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Halt and Catch Fire Essays + 2/15/22

Season 1 Episode 4

Analysis of Halt and Catch Fire S1:E4. A 45 minute reflection on backing up your BIOS.

Not every swing can be a hit and the fourth episode of this series is one of those misses.

In "Close to the Metal" there is only one storyline: a reporter observing Cardiff's R&D team going through heroics to restore a fried hard-drive. The plot is not enough to keep my interest, and I found myself checking my watch. I imagine the writers were intending to wow us with Joe's voodoo marketing acumen, but that angle fell flat for me. Scene after scene, we dug into the details of how the drive was painstakingly restored only to have the twist be that it was a Joe-manufactured crisis. I don't buy it. We have already established Joe's not technically gifted (we have literally never seen Joe touch a keyboard). I don't find it plausible that Joe went about degaussing disks and frying hard drives.

So, the plot fell short. The challenging part is that there wasn't any significant character development for a lackluster series-of-events storyline. Donna's storyline, the only storyline I enjoyed, was a re-hashing of the concepts we are already familiar with: Donna is a mom, a career woman and technically gifted. In this episode, we get to see a little more of Donna being gifted at hardware and we learn just a little more about her relationship with Gordon.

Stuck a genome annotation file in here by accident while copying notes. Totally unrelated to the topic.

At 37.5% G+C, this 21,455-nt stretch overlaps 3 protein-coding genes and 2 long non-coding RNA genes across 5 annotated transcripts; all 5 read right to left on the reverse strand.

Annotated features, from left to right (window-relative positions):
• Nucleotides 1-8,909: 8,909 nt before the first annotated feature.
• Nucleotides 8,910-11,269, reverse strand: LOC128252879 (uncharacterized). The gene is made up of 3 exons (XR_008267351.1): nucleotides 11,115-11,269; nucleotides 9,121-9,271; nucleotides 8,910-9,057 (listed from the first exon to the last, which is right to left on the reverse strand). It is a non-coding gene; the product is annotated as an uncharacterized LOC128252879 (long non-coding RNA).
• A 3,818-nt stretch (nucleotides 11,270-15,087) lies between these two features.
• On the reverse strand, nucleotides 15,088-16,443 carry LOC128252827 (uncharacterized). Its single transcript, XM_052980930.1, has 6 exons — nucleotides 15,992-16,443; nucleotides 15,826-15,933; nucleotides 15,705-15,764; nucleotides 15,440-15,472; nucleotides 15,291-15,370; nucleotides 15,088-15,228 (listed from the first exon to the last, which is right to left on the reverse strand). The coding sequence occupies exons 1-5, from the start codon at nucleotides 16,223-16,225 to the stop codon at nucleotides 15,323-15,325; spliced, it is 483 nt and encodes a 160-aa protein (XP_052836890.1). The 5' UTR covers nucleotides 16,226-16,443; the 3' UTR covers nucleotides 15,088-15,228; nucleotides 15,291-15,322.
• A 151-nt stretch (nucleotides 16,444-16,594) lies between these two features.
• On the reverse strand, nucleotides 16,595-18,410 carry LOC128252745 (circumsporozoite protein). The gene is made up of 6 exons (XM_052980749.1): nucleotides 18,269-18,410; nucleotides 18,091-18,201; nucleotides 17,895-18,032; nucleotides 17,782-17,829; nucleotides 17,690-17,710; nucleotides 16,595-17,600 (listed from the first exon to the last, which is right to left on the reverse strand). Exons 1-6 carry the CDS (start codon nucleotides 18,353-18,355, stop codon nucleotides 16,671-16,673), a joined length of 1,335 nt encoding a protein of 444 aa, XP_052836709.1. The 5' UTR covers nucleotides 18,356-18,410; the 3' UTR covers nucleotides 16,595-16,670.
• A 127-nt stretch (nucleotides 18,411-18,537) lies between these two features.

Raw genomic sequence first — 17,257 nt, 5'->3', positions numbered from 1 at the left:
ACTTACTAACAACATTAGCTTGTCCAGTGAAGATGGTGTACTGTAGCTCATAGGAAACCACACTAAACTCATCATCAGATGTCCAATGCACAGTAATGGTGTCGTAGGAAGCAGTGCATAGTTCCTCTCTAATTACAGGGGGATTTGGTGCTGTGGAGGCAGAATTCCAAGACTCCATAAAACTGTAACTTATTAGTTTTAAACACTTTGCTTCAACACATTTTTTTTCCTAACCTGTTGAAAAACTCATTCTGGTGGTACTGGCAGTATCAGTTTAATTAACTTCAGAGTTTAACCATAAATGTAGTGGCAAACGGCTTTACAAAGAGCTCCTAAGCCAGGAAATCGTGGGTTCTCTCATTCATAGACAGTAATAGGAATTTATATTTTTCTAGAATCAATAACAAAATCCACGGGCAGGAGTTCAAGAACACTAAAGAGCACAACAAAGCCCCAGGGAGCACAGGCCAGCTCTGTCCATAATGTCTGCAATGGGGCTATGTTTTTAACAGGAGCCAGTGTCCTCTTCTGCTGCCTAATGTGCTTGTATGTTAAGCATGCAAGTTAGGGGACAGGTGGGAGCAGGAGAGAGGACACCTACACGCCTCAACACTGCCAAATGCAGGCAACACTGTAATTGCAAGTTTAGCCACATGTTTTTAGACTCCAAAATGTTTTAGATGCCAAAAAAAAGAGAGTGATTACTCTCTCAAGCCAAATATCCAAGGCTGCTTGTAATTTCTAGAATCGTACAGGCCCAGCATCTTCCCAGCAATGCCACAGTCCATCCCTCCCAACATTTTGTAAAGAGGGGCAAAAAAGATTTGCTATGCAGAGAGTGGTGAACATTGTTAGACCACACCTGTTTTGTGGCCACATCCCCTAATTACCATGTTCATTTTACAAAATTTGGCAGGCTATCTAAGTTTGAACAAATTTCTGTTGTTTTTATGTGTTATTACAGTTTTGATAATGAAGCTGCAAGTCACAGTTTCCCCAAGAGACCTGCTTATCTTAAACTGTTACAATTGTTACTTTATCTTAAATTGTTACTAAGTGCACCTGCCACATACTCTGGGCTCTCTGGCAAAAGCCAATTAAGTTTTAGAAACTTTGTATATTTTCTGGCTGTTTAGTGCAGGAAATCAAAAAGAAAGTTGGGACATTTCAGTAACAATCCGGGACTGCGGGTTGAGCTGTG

Technically, this isn't a one storyline episode. The 'B' plot is Joe and Bos competing for the role of leader at Cardiff. A ham-fisted shot at the end of the cold-open shows Bos and Joe staring at each other through the flames of a burning book. This storyline isn't given enough attention as it only gets brought up two more times. Nathan Cardiff summons Bos to the Cardiff ranch, where Nathan asks Bos, 'Who's in charge over there?'. Bos sees his authority is in danger and calls in a favor from some police friends to pummel Joe with nightsticks. This feels like Bos from episode one (before the writers knew what to do with him), but not the Bos who sleeps under a picture of his family.

Frankly, this script feels like it was written in isolation from the other scripts. Character evolution we had seen occurring in the prior three episodes is missing in this one. Bos keeps the bad guy angle that the other writers had softened. Cameron is shallow and useless in a crisis. We establish, again, that Donna has a lot going on and is not just a mom.

Next week, when we view episode five, I'll be watching with the thought: "Would anything be lost if episode four disappeared?"